DURHAM PENINSULA INVASIVE NON-NATIVE SPECIES
THE PROBLEM WITH INVASIVE NON-NATIVE SPECIES (INNS)
Durham Peninsula is one of the most high profile areas in the Wear Catchment and is unique in its recreational, cultural, and historical value. Unfortunately this is currently being threatened by the presence of three invasive non-native species (INNS) which are taking over the riverbanks in the area: Himalayan Balsam, Japanese Knotweed, and Giant Hogweed.
These species can spread rapidly and quickly become dominant in an area. This will have a number of negative impacts on the area, including:
- A decline in native species as they struggle for light, water, and nutrients
- Riverbanks which are more vulnerable to erosion as they become exposed when aboveground growth of these species dies back over winter
- Impeded access to the riverbanks and the obstruction of iconic views
- Financial impacts from a loss of tourism or the cost of damage caused by Japanese Knotweed in particular
- Health and safety concerns, especially from Giant Hogweed due to its ability to cause severe, recurring burns if the sap comes into contact with bare skin
PARTNERSHIP INNS MANAGEMENT
Himalayan Balsam, Japanese Knotweed, and Giant Hogweed are all notoriously difficult to control, requiring a concentrated effort over multiple years. In addition to this, these species are easily able to re-infest sites which have been controlled from nearby populations. This means that if management efforts are to be successful over the long term, managing infestations within landownership boundaries in isolation is unlikely to be sufficient.
Organisations based around the Peninsula who are invested in controlling these species have therefore come together in an exciting new project aimed at coordinating all INNS control taking place across the project area. By working together to tackle this problem, the Durham Peninsula INNS Project aims to:
- Improve the long term success of INNS management
- Increase the abundance and diversity of native species
- Increase bank stability through better winter vegetation cover
- Improve the aesthetic appeal of and access to the riverbanks leading to health and wellbeing benefits
- Engage with the local community and raise awareness of this issue
- Protect Durham Peninsula’s unique identity
The main project area covers both banks of the River Wear from Shincliffe Bridge to Kepier Hospital. Himalayan Balsam, Japanese Knotweed, and Giant Hogweed are all relatively widespread within this area.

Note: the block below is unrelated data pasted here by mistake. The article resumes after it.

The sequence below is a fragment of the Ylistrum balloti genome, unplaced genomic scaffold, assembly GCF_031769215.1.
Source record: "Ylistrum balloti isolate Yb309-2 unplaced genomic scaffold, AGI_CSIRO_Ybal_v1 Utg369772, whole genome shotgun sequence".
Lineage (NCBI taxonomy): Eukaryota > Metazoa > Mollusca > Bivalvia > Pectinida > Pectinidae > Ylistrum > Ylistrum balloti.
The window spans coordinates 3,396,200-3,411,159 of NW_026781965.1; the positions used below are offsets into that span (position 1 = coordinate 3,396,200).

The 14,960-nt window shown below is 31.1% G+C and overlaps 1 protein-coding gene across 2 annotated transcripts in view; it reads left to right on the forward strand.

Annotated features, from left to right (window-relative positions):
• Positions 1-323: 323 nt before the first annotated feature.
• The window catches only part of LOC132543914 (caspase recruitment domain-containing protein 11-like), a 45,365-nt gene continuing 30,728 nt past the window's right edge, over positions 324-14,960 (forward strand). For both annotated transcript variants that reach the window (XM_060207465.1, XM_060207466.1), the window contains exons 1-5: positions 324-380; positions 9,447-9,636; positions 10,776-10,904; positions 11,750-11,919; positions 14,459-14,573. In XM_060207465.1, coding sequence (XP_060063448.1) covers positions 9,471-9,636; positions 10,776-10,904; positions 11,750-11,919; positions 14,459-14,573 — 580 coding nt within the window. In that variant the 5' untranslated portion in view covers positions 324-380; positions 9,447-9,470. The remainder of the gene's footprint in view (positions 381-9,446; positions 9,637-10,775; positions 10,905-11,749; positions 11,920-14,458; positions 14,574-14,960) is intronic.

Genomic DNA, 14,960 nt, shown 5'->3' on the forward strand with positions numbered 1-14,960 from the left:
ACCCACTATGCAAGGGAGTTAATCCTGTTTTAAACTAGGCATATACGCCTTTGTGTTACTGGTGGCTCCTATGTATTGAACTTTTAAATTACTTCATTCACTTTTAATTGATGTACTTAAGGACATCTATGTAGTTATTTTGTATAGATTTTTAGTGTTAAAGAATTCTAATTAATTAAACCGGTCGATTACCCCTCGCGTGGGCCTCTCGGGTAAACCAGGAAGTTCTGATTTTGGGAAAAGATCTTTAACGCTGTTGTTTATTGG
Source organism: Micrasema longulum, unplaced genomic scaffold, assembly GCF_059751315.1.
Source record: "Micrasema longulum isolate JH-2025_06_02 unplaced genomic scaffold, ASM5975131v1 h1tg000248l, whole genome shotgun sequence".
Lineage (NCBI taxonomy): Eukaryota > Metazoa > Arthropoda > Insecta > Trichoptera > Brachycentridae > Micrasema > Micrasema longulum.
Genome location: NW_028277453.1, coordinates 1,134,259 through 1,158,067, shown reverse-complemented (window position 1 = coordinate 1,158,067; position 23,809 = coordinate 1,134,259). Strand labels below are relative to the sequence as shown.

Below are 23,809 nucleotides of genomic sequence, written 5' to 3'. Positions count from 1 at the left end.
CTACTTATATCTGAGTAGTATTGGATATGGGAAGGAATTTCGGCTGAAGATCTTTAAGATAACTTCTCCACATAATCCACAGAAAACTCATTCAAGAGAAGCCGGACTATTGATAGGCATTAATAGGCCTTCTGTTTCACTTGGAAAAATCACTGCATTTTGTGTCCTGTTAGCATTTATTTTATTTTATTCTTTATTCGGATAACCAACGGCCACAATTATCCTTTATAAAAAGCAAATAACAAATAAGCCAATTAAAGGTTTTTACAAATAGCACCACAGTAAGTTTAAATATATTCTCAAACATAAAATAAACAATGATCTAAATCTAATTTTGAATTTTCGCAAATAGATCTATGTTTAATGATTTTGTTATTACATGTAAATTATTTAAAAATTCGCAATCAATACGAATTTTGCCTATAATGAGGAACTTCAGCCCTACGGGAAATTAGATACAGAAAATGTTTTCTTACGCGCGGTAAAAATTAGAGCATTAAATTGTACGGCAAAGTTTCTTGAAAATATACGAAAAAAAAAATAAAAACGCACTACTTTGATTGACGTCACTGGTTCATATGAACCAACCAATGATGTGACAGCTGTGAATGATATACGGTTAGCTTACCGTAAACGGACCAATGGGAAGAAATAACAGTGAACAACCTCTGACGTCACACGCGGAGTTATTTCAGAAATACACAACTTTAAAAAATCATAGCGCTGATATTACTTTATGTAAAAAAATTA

In addition to this Peninsula area, the Old Durham Beck system will also be included in the project area. This is due to its significance as the source of Giant Hogweed to the River Wear; by controlling the presence of Giant Hogweed here, we can minimise the chance of more seeds making their way to the Peninsula and allowing this species to continue infesting the area.
Many freshwater and riparian invasive species are able to spread from one area to another hidden in our clothing, footwear or equipment. One way that we can reduce the likelihood of this happening is by following simple biosecurity measures, such as DEFRA’s Check, Clean, Dry protocol:
CHECK – Check clothing, footwear (including treads) and equipment for mud, plant material (e.g. seeds) or small aquatic animals before leaving the site and remove anything found while still there.
CLEAN – Clean everything thoroughly in hot water as soon as possible, making sure to include damp or hard to reach areas (if you are able to, do this while still at the site).
DRY – Leave everything to dry for as long as possible before using at a new site. Bear in mind certain species can survive for up to 2 weeks in damp conditions.
If you are planning to visit multiple sites, another useful tip is to make sure any sites where invasive species are not currently found (particularly any of significant ecological importance) are visited first while those where invasive species presence has been confirmed are left until last. Following this process will reduce the likelihood of invasive species being inadvertently introduced to new areas.
More information about biosecurity is available at http://www.nonnativespecies.org/checkcleandry/index.cfm
If you would like to support this project and help us continue this work, please click the link below to visit our donation page.